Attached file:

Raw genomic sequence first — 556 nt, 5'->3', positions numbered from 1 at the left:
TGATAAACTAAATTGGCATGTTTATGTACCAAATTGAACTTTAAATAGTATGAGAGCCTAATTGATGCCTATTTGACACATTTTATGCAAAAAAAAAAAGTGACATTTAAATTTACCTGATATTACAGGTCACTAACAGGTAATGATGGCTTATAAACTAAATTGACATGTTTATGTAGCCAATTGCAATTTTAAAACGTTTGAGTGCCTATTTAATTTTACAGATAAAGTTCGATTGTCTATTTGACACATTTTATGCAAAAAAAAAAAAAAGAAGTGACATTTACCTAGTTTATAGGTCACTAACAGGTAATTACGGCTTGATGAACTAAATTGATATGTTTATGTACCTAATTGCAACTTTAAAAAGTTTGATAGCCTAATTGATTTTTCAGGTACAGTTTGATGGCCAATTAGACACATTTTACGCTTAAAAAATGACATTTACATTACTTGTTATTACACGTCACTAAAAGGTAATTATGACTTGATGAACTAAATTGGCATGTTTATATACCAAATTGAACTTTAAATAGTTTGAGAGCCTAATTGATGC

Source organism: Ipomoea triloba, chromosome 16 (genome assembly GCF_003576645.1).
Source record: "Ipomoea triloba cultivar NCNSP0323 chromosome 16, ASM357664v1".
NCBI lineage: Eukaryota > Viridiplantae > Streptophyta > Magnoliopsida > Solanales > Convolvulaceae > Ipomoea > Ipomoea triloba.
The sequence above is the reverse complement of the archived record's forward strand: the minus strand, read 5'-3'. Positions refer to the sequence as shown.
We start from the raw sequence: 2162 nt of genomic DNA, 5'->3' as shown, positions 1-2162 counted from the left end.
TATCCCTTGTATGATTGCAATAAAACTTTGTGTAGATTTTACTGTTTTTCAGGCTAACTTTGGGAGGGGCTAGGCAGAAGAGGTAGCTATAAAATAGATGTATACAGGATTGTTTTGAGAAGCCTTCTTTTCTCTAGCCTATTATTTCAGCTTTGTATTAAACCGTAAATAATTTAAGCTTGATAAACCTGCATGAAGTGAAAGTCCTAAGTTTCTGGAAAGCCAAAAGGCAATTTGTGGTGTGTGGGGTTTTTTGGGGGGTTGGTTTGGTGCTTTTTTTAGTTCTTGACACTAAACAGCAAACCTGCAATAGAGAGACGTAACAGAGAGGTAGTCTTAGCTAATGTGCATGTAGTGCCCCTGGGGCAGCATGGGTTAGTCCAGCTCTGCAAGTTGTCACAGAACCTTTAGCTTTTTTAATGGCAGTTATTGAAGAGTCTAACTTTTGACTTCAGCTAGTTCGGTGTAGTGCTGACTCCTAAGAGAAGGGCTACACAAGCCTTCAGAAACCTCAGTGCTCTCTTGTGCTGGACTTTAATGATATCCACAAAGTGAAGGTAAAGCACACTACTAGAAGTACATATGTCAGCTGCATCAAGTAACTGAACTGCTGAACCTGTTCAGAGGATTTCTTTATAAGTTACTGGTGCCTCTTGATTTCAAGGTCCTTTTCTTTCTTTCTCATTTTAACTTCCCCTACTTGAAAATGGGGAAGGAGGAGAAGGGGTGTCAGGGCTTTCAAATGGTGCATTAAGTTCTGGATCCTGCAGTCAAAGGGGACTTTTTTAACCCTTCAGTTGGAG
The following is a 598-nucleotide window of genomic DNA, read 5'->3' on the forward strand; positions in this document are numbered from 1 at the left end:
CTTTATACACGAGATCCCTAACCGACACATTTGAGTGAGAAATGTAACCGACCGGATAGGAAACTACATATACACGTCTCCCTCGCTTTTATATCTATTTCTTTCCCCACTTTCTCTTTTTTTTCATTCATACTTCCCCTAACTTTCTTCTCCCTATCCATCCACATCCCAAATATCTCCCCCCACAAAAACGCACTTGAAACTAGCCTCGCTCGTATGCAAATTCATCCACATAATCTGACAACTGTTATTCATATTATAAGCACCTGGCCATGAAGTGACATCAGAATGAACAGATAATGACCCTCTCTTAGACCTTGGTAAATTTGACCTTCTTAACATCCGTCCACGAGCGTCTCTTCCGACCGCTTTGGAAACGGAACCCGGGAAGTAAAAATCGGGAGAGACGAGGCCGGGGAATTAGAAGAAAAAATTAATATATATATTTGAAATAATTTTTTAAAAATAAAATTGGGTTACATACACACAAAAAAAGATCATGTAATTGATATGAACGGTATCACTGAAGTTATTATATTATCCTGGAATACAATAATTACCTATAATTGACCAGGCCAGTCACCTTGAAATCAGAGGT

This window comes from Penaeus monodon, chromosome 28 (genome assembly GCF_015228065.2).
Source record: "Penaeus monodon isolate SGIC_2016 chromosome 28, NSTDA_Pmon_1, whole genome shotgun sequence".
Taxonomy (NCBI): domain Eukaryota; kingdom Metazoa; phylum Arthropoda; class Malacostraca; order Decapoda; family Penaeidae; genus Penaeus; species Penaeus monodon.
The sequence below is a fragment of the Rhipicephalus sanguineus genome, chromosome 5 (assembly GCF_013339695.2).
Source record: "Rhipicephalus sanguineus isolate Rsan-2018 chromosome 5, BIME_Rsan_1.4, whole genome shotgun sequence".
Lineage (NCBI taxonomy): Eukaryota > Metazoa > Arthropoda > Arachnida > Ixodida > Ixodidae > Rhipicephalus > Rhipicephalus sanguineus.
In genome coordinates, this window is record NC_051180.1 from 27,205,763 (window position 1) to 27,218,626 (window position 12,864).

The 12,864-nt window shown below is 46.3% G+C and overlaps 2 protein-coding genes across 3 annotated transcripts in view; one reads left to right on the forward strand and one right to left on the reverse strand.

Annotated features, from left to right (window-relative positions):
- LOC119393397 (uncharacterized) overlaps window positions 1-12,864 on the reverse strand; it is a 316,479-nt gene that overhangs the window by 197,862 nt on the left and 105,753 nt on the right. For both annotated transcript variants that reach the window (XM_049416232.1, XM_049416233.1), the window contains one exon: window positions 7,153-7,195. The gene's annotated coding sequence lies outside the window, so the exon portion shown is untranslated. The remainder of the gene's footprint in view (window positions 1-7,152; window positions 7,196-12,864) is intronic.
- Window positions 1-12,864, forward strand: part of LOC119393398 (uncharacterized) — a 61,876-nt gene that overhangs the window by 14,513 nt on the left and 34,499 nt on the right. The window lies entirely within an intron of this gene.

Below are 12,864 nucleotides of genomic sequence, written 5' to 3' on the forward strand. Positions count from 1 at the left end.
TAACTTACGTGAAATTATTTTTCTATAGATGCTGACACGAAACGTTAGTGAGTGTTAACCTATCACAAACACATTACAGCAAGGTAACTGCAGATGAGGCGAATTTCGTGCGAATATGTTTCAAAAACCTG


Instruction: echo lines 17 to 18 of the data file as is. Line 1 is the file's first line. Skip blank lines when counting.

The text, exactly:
In genome coordinates, this window is record NC_051180.1 from 27,205,763 (window position 1) to 27,218,626 (window position 12,864).

The 12,864-nt window shown below is 46.3% G+C and overlaps 2 protein-coding genes across 3 annotated transcripts in view; one reads left to right on the forward strand and one right to left on the reverse strand.